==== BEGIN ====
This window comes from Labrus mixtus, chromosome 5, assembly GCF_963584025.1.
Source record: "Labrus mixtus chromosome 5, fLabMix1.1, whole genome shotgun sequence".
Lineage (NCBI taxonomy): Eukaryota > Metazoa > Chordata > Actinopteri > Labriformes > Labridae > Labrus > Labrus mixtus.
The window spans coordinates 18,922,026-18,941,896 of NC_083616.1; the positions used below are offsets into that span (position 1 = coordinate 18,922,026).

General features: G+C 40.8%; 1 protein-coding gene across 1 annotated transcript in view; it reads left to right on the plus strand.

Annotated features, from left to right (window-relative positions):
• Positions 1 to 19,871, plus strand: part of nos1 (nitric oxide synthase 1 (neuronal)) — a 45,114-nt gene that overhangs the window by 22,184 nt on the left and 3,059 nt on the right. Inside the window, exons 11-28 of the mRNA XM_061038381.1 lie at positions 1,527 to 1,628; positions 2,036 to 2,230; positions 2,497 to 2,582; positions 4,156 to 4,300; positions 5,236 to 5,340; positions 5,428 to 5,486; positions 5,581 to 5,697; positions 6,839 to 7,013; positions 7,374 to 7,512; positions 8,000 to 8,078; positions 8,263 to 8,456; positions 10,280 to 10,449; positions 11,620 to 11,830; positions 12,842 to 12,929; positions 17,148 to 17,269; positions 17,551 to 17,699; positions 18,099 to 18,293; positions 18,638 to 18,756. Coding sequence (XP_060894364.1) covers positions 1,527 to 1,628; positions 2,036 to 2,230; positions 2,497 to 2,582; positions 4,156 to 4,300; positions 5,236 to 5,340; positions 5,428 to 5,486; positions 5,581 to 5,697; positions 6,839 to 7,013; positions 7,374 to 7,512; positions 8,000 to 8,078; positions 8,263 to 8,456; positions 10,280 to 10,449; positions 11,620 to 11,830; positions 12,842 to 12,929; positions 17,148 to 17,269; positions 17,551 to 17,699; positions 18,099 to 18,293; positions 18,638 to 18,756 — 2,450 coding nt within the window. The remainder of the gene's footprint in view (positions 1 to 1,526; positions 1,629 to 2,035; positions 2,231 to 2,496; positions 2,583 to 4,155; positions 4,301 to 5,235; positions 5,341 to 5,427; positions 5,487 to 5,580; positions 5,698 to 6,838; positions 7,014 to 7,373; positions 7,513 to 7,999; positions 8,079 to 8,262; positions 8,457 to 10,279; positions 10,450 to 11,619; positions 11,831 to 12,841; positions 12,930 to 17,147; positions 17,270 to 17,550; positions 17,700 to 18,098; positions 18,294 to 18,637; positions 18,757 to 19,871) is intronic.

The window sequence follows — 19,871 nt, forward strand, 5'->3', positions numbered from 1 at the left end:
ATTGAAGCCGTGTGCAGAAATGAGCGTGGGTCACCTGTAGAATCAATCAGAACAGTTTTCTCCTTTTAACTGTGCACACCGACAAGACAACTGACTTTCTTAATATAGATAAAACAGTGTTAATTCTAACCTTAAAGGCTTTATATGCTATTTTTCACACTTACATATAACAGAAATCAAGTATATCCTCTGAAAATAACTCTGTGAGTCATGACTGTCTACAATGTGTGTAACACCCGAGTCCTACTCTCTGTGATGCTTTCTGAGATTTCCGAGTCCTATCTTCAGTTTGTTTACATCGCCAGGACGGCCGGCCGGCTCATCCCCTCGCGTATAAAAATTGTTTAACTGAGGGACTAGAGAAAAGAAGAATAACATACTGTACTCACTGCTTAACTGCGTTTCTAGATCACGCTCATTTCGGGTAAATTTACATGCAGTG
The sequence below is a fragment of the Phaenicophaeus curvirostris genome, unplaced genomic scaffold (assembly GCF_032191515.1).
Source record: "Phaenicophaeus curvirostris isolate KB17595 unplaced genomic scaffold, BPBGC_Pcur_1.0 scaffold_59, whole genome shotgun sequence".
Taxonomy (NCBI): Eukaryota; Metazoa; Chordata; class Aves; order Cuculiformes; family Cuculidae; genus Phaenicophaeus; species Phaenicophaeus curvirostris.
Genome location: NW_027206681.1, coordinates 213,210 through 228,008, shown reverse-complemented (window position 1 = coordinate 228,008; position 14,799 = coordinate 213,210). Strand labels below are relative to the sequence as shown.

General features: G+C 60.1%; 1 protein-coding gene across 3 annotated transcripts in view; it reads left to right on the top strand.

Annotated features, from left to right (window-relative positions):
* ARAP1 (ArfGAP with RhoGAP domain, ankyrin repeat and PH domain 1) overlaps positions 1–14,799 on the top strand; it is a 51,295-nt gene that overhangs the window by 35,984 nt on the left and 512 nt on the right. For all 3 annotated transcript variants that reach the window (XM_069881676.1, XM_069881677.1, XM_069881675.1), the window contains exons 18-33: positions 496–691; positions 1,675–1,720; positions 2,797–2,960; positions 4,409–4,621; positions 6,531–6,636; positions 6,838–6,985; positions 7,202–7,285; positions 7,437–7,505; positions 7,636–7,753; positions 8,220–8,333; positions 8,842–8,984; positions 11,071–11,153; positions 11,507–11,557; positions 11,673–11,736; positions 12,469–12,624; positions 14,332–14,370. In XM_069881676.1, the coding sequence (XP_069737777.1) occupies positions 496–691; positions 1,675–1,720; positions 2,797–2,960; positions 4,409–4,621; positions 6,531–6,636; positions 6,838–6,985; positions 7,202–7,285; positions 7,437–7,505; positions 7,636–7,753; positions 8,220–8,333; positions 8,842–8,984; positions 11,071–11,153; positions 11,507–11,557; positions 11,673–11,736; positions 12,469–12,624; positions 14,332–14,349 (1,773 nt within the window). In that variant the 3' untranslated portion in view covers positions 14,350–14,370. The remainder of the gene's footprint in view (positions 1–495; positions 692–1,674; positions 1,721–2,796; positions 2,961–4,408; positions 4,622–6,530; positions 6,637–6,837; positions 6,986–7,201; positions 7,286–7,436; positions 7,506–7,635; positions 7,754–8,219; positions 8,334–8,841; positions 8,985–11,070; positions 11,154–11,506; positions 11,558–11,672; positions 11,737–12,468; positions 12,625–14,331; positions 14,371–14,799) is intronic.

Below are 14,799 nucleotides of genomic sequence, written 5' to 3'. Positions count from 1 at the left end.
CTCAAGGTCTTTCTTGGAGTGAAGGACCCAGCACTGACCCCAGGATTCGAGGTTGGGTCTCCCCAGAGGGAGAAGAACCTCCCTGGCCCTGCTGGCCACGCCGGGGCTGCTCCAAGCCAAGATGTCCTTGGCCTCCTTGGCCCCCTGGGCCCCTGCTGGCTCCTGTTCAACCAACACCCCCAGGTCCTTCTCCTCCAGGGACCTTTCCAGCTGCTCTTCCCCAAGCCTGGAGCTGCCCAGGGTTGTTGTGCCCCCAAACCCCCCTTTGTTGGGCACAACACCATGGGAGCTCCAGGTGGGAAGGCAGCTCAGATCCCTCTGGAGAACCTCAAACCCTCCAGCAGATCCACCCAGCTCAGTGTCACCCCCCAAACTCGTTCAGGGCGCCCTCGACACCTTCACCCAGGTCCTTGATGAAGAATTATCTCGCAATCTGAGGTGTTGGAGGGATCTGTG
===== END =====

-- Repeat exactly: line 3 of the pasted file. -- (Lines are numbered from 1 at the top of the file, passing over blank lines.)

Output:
Lineage (NCBI taxonomy): Eukaryota > Metazoa > Chordata > Actinopteri > Labriformes > Labridae > Labrus > Labrus mixtus.